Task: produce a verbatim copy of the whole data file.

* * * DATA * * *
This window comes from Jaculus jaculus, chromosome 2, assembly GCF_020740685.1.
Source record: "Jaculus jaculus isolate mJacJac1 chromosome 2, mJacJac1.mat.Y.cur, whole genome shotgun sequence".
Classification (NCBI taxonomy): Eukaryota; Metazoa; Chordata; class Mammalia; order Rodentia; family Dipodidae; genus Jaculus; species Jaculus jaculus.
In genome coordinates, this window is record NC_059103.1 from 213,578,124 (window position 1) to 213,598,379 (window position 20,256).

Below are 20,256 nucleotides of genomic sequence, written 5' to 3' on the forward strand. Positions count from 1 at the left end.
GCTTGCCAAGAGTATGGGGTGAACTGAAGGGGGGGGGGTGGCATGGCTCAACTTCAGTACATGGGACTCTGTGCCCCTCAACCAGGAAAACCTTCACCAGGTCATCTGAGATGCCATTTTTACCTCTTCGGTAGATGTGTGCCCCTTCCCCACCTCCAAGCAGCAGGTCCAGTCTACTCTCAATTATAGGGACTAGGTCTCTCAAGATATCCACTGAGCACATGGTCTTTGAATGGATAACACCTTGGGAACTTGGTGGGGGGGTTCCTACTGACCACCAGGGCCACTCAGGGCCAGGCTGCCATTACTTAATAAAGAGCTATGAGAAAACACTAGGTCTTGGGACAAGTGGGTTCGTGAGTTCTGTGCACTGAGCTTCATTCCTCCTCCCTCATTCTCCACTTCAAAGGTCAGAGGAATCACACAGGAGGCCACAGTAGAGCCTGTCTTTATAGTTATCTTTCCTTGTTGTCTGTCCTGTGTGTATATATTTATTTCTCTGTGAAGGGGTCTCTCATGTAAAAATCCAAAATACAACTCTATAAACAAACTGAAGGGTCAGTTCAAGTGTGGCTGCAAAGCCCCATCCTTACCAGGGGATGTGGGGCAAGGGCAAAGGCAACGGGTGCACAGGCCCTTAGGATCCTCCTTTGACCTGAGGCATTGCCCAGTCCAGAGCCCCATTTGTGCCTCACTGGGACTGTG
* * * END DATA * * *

This window comes from Jaculus jaculus, chromosome 2, assembly GCF_020740685.1.
Source record: "Jaculus jaculus isolate mJacJac1 chromosome 2, mJacJac1.mat.Y.cur, whole genome shotgun sequence".
Classification (NCBI taxonomy): Eukaryota; Metazoa; Chordata; class Mammalia; order Rodentia; family Dipodidae; genus Jaculus; species Jaculus jaculus.
In genome coordinates, this window is record NC_059103.1 from 213,578,124 (window position 1) to 213,598,379 (window position 20,256).

Below are 20,256 nucleotides of genomic sequence, written 5' to 3' on the forward strand. Positions count from 1 at the left end.
GCTTGCCAAGAGTATGGGGTGAACTGAAGGGGGGGGGGTGGCATGGCTCAACTTCAGTACATGGGACTCTGTGCCCCTCAACCAGGAAAACCTTCACCAGGTCATCTGAGATGCCATTTTTACCTCTTCGGTAGATGTGTGCCCCTTCCCCACCTCCAAGCAGCAGGTCCAGTCTACTCTCAATTATAGGGACTAGGTCTCTCAAGATATCCACTGAGCACATGGTCTTTGAATGGATAACACCTTGGGAACTTGGTGGGGGGGTTCCTACTGACCACCAGGGCCACTCAGGGCCAGGCTGCCATTACTTAATAAAGAGCTATGAGAAAACACTAGGTCTTGGGACAAGTGGGTTCGTGAGTTCTGTGCACTGAGCTTCATTCCTCCTCCCTCATTCTCCACTTCAAAGGTCAGAGGAATCACACAGGAGGCCACAGTAGAGCCTGTCTTTATAGTTATCTTTCCTTGTTGTCTGTCCTGTGTGTATATATTTATTTCTCTGTGAAGGGGTCTCTCATGTAAAAATCCAAAATACAACTCTATAAACAAACTGAAGGGTCAGTTCAAGTGTGGCTGCAAAGCCCCATCCTTACCAGGGGATGTGGGGCAAGGGCAAAGGCAACGGGTGCACAGGCCCTTAGGATCCTCCTTTGACCTGAGGCATTGCCCAGTCCAGAGCCCCATTTGTGCCTCACTGGGACTGTG